Then last night, Ellie was on about her third melt down of the early evening, each time less and less reasonable to me and each time related to not getting as much of something as she felt she deserved.  I had just proudly handed her a cup of blackberries with whipped cream piled as high as I’ve ever offered my children, handing Chad a similar one, and she burst into tears because Chad’s had more in her estimation.  That was it.  No dessert for her.  This of course was the death blow to her evening and once we were able to sit and talk about it, her complaint was piercing.  Chad disobeyed just an hour earlier and ended up getting what I had first said he couldn’t and the same thing happened with him on this other day in relation to this other thing.  In other words, I was not treating them equally and in so doing, communicating unequal kindness and love to them.

Jesus said to her, “Mary.”  She turned toward him and cried out in Aramaic, “Rabboni!” (which means “Teacher”).   Jesus said, “Do not hold on to me, for I have not yet ascended to the Father. Go instead to my brothers and tell them, ‘I am ascending to my Father and your Father, to my God and your God.’” John 20:16-17Then he said to Thomas, “Put your finger here; see my hands. Reach out your hand and put it into my side. Stop doubting and believe.” Thomas said to him, “My Lord and my God!” John 20:27-28

Here were two different people who were both equally loved by Jesus but treated differently.  Thomas was encouraged to touch, feel and grab hold of Jesus.  Mary was told not to do so.  It wasn’t because one was female and the other male.  Thomas’ faith needed to grab hold while Jesus knew that Mary’s faith needed to let Him go.  Their heart issues were different, their relationships with Jesus were different and their needs were different.  As Ellie and I talked about this, we named individuals we knew who had jobs and were out of jobs, who were battling cancer and surviving cancer, who were living in large homes and surviving in orphanages.  Does God loves these separate people unequally?  Of course not.  But does He do different things with those He loves dearly?  Undeniably.  Is this favoritism?  If so, He is violating His own command that His children not show favoritism.

What I’ve been struck with is that somewhere along the way “fair” took on a higher value than loving personally and uniquely.  If I parent Chad, Ellie and Martha Jane exactly the same or in a way they would call “fair”, I would be missing at least one of their hearts completely and probably all of their hearts at least partially.  The older brother and prodigal son were tempted by very different things, were attracted to very different idols and were motivated by different things.  The older brother resented the celebration of the younger brother because he assumed he was more deserving, was entitled and had not been given what he had rightfully earned.  His self-righteousness and self-centeredness and total lack of self awareness of the ongoing generosity of his father toward him were no less problematic than his younger brother’s rebellion.  His younger brother just had the new advantage of realizing his father’s mercy and lavish love while the older brother was still blind to it.  They needed to be addressed differently as their self-reliance manifested itself in different ways.  The dangers they were each drawn to were different and required different approaches.  A burn injury and a deep splinter will be treated differently, but both need healing.  Kindness and love are not always expressed in equal fashion even if they themselves are equal.  Fair and kind are not synonyms and what terrible medical practice it would be if all were treated exactly the same for the sake of fairness.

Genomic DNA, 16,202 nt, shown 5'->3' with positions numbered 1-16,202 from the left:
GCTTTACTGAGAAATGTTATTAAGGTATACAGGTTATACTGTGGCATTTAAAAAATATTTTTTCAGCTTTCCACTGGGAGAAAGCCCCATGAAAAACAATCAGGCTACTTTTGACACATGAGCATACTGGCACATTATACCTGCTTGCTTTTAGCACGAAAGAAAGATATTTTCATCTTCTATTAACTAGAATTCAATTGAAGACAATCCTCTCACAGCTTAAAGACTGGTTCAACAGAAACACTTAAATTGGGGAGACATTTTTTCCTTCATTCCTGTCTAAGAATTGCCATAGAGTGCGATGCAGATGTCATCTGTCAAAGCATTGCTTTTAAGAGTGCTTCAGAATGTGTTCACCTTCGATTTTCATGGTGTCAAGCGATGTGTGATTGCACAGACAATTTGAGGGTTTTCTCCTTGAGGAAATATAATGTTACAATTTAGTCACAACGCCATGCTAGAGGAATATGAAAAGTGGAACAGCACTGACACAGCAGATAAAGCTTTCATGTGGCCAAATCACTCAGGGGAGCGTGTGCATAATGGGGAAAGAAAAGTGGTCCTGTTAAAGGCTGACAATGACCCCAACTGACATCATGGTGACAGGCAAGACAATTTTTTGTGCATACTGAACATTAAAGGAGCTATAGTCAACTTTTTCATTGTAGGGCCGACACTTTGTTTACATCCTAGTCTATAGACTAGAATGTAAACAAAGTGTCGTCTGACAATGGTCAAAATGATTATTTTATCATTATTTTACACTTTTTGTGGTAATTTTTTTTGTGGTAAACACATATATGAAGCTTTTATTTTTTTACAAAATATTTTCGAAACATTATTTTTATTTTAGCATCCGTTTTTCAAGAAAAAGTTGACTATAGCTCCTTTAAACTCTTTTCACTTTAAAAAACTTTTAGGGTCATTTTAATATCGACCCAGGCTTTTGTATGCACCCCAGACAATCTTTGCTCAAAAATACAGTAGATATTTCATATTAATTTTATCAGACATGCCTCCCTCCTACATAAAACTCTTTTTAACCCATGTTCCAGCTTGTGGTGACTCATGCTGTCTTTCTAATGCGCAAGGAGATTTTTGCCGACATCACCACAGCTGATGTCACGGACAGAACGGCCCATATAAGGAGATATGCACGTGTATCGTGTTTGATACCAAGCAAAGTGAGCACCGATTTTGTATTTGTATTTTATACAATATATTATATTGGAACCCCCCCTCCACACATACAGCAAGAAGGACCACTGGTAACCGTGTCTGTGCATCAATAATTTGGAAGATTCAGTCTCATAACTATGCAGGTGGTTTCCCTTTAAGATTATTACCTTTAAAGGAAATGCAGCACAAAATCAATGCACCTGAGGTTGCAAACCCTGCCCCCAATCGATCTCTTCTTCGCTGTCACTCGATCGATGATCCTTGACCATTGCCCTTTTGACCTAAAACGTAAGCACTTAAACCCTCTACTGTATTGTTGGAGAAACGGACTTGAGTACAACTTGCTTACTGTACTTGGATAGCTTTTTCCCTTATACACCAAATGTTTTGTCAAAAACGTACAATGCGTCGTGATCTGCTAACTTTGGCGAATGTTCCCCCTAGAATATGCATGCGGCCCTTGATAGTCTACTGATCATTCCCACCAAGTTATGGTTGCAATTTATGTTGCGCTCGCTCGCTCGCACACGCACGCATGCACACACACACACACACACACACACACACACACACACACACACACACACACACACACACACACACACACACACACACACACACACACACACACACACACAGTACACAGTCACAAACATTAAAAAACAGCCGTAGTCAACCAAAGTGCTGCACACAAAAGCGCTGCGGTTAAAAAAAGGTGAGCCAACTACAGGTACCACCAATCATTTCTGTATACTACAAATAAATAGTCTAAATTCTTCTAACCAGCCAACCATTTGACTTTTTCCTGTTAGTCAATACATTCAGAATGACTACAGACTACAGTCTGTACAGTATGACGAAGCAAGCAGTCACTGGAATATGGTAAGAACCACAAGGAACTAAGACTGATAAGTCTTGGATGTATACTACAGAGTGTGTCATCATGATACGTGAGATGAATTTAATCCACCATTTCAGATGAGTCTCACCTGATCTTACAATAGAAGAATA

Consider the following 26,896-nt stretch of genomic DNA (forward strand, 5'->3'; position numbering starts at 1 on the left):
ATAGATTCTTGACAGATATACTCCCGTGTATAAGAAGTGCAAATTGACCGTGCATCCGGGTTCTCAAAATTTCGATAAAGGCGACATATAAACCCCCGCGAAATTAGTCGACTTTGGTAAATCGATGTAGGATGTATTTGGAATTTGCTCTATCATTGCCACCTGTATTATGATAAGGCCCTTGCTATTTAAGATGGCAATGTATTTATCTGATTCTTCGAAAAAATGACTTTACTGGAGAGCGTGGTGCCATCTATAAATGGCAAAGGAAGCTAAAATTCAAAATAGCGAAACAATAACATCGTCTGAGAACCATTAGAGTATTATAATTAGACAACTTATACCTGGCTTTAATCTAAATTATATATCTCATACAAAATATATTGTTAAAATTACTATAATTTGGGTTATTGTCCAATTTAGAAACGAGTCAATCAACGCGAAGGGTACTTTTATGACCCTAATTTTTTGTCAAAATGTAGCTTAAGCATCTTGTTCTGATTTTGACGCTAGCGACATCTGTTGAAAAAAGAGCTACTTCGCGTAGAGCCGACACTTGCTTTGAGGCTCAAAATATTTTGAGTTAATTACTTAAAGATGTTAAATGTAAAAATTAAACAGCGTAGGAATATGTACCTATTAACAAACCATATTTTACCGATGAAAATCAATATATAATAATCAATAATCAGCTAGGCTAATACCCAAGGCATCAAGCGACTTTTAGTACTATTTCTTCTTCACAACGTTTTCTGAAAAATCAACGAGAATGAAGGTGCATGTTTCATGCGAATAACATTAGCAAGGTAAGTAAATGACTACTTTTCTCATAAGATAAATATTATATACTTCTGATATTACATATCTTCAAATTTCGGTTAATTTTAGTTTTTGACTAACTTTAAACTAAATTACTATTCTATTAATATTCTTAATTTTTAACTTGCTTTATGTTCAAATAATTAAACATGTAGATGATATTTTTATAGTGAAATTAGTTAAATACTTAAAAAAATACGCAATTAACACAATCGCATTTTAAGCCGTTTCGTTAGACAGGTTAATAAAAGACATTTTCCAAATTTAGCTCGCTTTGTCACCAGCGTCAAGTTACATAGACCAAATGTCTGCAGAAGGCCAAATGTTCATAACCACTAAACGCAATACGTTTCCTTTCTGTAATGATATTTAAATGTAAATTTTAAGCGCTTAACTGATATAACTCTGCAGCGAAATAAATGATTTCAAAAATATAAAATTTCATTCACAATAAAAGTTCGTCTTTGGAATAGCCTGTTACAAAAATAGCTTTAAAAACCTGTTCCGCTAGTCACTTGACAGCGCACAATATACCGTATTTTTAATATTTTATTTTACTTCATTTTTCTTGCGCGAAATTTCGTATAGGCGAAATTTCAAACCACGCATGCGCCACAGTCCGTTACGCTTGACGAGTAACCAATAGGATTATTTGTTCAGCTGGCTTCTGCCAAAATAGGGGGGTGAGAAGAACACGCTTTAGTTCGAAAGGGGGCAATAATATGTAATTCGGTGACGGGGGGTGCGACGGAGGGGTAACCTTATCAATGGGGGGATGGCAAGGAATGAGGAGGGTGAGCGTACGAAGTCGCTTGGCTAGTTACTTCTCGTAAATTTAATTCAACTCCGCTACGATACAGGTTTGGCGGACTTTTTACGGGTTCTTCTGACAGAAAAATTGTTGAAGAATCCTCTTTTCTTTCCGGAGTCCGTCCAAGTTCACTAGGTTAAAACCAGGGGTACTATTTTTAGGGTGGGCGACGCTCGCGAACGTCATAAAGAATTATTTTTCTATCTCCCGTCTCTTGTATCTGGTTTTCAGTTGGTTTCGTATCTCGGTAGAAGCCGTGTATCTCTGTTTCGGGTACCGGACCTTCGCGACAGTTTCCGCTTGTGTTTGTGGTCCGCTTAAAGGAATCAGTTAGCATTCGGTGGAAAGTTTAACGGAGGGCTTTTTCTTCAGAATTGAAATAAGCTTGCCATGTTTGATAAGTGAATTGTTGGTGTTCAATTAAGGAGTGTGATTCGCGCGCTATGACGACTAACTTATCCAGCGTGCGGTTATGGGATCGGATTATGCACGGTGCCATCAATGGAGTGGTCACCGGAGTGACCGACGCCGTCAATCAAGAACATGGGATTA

But do not forget this one thing, dear friends: With the Lord a day is like a thousand years, and a thousand years are like a day.  The Lord is not slow in keeping his promise, as some understand slowness. Instead he is patient with you, not wanting anyone to perish, but everyone to come to repentance.  2 Peter 3:8-9

God is not panicked over different story lines for each of His children because He knows that He is working all things for their good and for His glory.  He knew that Joseph’s story line would result in both (good and glory) even when Joseph himself, sitting falsely accused in prison after being unjustly sold as a slave by his brothers, may not have been so certain.  The Israelites did not always feel remembered or blessed as they wandered without a home for centuries or were captives in foreign lands, but their storyline ends with an ultimate Son of God through whom all are brought home for good.  Paul gave his life in obedience to Jesus’ redemptive work, which resulted in imprisonment, ship wrecks and eventually death.  Everyone crying at once feels terrible, but does not mean God has taken a wrong step or done something wrong.  The excruciating death of Jesus on the cross was the means of abundant life in a more permanent way than the ark provided salvation through the flood’s judgment.  God’s love is consistent with boats in terrifying, stormy waters.  God’s love is not diminished by the lack of understanding of His children.  God’s love is committed to the health, restoration and abundant life of His children – a far better goal than fairness or simply being perceived as the nice guy all the time.

God’s love is so intimately personal rather than institutionally uniform.  He is more committed to bringing abundant life than to His reputation of one who is “fair”.  May this kind of unwavering love for me by my Father begin to transform my parenting int that of one with greater love for my children’s abundant life than concern for my reputation before them at all moments of the day.  That would be true love and kindness.